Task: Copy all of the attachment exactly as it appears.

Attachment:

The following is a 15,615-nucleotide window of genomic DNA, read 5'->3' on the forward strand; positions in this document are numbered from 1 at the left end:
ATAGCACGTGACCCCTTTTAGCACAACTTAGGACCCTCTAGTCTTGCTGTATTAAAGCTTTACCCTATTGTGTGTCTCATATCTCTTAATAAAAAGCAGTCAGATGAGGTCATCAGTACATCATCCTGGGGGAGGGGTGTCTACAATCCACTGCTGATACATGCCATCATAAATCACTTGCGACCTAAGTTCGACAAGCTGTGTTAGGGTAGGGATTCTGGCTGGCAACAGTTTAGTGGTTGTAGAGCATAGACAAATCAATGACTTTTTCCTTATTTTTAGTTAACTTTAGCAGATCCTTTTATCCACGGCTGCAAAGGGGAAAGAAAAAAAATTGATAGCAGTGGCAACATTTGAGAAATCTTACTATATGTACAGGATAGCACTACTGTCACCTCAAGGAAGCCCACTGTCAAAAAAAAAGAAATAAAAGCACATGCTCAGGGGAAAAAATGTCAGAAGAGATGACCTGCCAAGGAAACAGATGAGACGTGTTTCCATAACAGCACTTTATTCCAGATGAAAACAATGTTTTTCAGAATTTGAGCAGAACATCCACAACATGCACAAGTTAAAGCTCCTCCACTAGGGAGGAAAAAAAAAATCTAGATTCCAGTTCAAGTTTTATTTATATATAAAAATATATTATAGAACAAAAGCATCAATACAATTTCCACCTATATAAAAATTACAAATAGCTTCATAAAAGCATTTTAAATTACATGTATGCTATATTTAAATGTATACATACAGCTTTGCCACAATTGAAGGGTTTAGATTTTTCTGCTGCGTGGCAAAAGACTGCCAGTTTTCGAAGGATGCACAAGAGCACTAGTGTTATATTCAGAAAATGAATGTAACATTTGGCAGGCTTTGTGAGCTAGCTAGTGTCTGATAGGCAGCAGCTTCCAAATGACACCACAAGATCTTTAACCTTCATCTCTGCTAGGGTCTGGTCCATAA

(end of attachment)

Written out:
The following is a 15,615-nucleotide window of genomic DNA, read 5'->3' on the forward strand; positions in this document are numbered from 1 at the left end:
ATAGCACGTGACCCCTTTTAGCACAACTTAGGACCCTCTAGTCTTGCTGTATTAAAGCTTTACCCTATTGTGTGTCTCATATCTCTTAATAAAAAGCAGTCAGATGAGGTCATCAGTACATCATCCTGGGGGAGGGGTGTCTACAATCCACTGCTGATACATGCCATCATAAATCACTTGCGACCTAAGTTCGACAAGCTGTGTTAGGGTAGGGATTCTGGCTGGCAACAGTTTAGTGGTTGTAGAGCATAGACAAATCAATGACTTTTTCCTTATTTTTAGTTAACTTTAGCAGATCCTTTTATCCACGGCTGCAAAGGGGAAAGAAAAAAAATTGATAGCAGTGGCAACATTTGAGAAATCTTACTATATGTACAGGATAGCACTACTGTCACCTCAAGGAAGCCCACTGTCAAAAAAAAAGAAATAAAAGCACATGCTCAGGGGAAAAAATGTCAGAAGAGATGACCTGCCAAGGAAACAGATGAGACGTGTTTCCATAACAGCACTTTATTCCAGATGAAAACAATGTTTTTCAGAATTTGAGCAGAACATCCACAACATGCACAAGTTAAAGCTCCTCCACTAGGGAGGAAAAAAAAAATCTAGATTCCAGTTCAAGTTTTATTTATATATAAAAATATATTATAGAACAAAAGCATCAATACAATTTCCACCTATATAAAAATTACAAATAGCTTCATAAAAGCATTTTAAATTACATGTATGCTATATTTAAATGTATACATACAGCTTTGCCACAATTGAAGGGTTTAGATTTTTCTGCTGCGTGGCAAAAGACTGCCAGTTTTCGAAGGATGCACAAGAGCACTAGTGTTATATTCAGAAAATGAATGTAACATTTGGCAGGCTTTGTGAGCTAGCTAGTGTCTGATAGGCAGCAGCTTCCAAATGACACCACAAGATCTTTAACCTTCATCTCTGCTAGGGTCTGGTCCATAA